The untimely death of his son leads the poet Vahé-Vahian, to achieve this overwhelming emotional understanding, that he loves and cherishes as his own all the children of this world suffering at the hands of foolish men, who rule our societies as if we were their toy-soldiers, ready to fight their silly wars.

A poet like Vahé-Vahian is not a mere poet! He is a Saint. He belongs to the future and even more, to the very ancient past when Paradise was on this earth. His mournful monument is a gospel for the improvement of the human lot.

And yet a man of Vahé-Vahian's life-story could be forgiven for making a pact with the Devil; he has lived through more suffering than Job, though unlike him, Vahé-Vahian never shows any bitterness, being no less than all love all the time for the oppressed and the suffering. His passionate love of life, symbolized by the love for dead son, often pours scorn upon the heads of all evil-doers, the warmongers. And yet Vahé-Vahian never soils the purity of his own soul. Never rude in his tragic grief, he is a civilized poet, and a poet of high civilization, if that implies a utopian Society of humanism, compassion, and respect for human life – the Child itself.

As if the terrifying experiences of surviving, as a child, one of the most brutal massacres of history (the genocide of the Armenian race perpetrated by the Young Turks) were not enough, and having survived the horrors of the two world wars, Vahé-Vahian was yet destined to lose his charming wife Ashkhen whom he dearly loved, and experience at first hand the most terrifying civil war since Vietnam, which is still raging in Beirut, where the most advanced technological warfare is being fought by a thousand and one guerrilla groups.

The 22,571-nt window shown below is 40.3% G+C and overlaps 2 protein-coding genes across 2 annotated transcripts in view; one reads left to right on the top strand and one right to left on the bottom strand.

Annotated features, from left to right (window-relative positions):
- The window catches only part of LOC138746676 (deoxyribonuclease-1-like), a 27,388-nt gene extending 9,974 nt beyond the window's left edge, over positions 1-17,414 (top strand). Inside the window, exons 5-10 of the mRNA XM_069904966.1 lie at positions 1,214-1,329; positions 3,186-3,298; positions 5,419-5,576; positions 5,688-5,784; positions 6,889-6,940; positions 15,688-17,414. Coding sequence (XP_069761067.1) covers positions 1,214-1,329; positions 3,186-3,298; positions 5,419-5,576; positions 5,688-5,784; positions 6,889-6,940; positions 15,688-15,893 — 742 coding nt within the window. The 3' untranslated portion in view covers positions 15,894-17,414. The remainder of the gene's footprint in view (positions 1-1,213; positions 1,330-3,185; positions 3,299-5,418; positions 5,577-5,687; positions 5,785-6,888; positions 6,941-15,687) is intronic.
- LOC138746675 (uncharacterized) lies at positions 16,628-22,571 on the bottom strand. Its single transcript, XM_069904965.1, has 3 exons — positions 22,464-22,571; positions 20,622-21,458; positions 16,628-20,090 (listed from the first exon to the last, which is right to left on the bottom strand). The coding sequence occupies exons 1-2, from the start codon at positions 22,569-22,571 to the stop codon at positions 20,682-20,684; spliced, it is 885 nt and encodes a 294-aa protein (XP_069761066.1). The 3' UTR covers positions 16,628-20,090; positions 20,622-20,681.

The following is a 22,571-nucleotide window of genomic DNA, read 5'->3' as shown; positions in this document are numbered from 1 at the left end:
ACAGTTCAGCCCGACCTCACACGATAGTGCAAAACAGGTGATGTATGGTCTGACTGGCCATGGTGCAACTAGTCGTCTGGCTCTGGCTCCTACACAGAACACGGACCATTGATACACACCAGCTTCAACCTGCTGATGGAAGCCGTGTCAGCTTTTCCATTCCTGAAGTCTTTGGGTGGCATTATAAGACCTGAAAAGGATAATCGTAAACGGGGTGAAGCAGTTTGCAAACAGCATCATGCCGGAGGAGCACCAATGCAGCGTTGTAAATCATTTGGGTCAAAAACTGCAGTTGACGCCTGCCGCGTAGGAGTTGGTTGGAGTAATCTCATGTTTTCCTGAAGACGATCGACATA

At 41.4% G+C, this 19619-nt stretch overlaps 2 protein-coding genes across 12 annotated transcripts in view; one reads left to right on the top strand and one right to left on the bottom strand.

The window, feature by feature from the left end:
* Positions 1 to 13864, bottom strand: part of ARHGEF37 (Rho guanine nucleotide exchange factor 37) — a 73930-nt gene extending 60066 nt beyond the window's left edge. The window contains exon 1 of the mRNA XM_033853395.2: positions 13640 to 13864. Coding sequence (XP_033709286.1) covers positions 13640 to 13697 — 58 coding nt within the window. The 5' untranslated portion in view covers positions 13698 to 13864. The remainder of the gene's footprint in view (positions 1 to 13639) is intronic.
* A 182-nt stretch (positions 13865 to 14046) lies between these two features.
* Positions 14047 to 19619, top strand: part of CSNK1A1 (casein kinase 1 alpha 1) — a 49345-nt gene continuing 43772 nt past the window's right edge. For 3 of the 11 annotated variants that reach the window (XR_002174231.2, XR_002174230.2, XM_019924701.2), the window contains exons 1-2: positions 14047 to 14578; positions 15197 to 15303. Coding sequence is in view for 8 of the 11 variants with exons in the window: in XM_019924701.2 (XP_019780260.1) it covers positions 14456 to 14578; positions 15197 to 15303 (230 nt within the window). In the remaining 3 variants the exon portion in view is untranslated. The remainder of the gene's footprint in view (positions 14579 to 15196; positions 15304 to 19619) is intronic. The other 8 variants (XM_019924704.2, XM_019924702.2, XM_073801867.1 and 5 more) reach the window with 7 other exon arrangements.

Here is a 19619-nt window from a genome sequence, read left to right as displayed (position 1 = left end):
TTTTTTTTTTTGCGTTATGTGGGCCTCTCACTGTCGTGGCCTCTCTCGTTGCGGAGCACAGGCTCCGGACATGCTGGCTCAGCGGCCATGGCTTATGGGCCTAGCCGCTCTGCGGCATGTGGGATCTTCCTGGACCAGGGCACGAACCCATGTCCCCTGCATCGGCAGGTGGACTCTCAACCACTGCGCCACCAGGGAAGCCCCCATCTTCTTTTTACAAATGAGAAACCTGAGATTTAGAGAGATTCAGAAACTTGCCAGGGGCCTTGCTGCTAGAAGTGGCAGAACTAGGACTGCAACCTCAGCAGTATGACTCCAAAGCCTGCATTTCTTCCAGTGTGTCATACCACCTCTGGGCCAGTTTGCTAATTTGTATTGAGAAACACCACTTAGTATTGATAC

Finally, the unbelievable blow of evil fortune; while on an entirely humanitarian mission of a fund raising trip to U.S.A. for the Armenian victims of the Lebanese Arab civil war, Vahé-Vahian, this poet of total suffering, receives the news of this time his own son's accidental death, a young man of such gentle and kind disposition, that all those who knew him, held him in deep affection.

Only a saint could withstand so much diabolic misfortune, and could love this world enough to pray for it.  Vahé-Vahian’s poetry is that prayer.  Through his unswerving humanism and compassion, as if the divine spirit of the good, God himself signals through Vahé-Vahian’s spirit His presence to this world in turmoil, in the grip of barbarous systems of ruthless exploitation and military destruction.

 

You May Also Like
Read More

ՍՓՅՈՒՌՔՈՒՄ ՀԱՅԵՐԵՆԻ ԿԱՐԳԱՎԻՃԱԿԻ ԲԱՐՁՐԱՑՄԱՆ ՄԱՍԻՆ

Դոկտ. Հարություն Մարության,  Հայոց ցեղասպանութեան թանգարան-ինստիտուտի տնօրեն, Երեւան. Դոկդ. Յարութիւն Մարութեանի ներքեւի գրութիւնը վերցուած է ընդարձակածաւալ «Ռուսաստանի Դաշնութեան…
Read More